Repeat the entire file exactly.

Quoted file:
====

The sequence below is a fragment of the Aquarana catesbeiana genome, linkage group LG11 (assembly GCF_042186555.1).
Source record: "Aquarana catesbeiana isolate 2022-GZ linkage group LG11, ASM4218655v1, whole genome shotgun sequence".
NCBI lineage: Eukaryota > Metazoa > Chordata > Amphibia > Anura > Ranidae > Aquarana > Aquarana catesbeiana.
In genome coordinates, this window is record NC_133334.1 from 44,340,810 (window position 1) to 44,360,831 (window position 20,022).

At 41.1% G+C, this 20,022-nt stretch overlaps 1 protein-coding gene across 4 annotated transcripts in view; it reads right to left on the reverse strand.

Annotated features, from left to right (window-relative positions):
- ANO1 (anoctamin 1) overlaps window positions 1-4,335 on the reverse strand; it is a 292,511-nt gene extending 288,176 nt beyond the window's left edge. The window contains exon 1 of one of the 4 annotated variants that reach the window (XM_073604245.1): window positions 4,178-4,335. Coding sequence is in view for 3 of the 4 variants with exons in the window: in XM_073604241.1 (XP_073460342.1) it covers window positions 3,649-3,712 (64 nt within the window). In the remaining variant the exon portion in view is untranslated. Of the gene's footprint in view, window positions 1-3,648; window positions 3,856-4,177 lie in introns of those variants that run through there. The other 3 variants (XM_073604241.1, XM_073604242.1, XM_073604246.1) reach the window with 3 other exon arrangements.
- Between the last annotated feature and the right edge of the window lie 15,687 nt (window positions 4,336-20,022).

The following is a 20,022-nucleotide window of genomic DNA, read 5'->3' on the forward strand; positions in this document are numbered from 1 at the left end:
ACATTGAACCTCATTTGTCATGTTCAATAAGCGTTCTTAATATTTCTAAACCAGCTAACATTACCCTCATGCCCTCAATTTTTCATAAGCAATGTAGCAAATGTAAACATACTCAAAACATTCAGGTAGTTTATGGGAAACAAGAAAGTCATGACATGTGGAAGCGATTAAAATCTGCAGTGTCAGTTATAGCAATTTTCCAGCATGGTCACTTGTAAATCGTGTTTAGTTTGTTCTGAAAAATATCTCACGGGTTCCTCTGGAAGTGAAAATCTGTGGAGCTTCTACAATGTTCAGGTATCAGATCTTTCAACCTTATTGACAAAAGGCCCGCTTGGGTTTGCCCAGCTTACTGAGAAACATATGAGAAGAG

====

The sequence below is a fragment of the Aquarana catesbeiana genome, linkage group LG11 (assembly GCF_042186555.1).
Source record: "Aquarana catesbeiana isolate 2022-GZ linkage group LG11, ASM4218655v1, whole genome shotgun sequence".
NCBI lineage: Eukaryota > Metazoa > Chordata > Amphibia > Anura > Ranidae > Aquarana > Aquarana catesbeiana.
In genome coordinates, this window is record NC_133334.1 from 44,340,810 (window position 1) to 44,360,831 (window position 20,022).

At 41.1% G+C, this 20,022-nt stretch overlaps 1 protein-coding gene across 4 annotated transcripts in view; it reads right to left on the reverse strand.

Annotated features, from left to right (window-relative positions):
- ANO1 (anoctamin 1) overlaps window positions 1-4,335 on the reverse strand; it is a 292,511-nt gene extending 288,176 nt beyond the window's left edge. The window contains exon 1 of one of the 4 annotated variants that reach the window (XM_073604245.1): window positions 4,178-4,335. Coding sequence is in view for 3 of the 4 variants with exons in the window: in XM_073604241.1 (XP_073460342.1) it covers window positions 3,649-3,712 (64 nt within the window). In the remaining variant the exon portion in view is untranslated. Of the gene's footprint in view, window positions 1-3,648; window positions 3,856-4,177 lie in introns of those variants that run through there. The other 3 variants (XM_073604241.1, XM_073604242.1, XM_073604246.1) reach the window with 3 other exon arrangements.
- Between the last annotated feature and the right edge of the window lie 15,687 nt (window positions 4,336-20,022).

The following is a 20,022-nucleotide window of genomic DNA, read 5'->3' on the forward strand; positions in this document are numbered from 1 at the left end:
ACATTGAACCTCATTTGTCATGTTCAATAAGCGTTCTTAATATTTCTAAACCAGCTAACATTACCCTCATGCCCTCAATTTTTCATAAGCAATGTAGCAAATGTAAACATACTCAAAACATTCAGGTAGTTTATGGGAAACAAGAAAGTCATGACATGTGGAAGCGATTAAAATCTGCAGTGTCAGTTATAGCAATTTTCCAGCATGGTCACTTGTAAATCGTGTTTAGTTTGTTCTGAAAAATATCTCACGGGTTCCTCTGGAAGTGAAAATCTGTGGAGCTTCTACAATGTTCAGGTATCAGATCTTTCAACCTTATTGACAAAAGGCCCGCTTGGGTTTGCCCAGCTTACTGAGAAACATATGAGAAGAG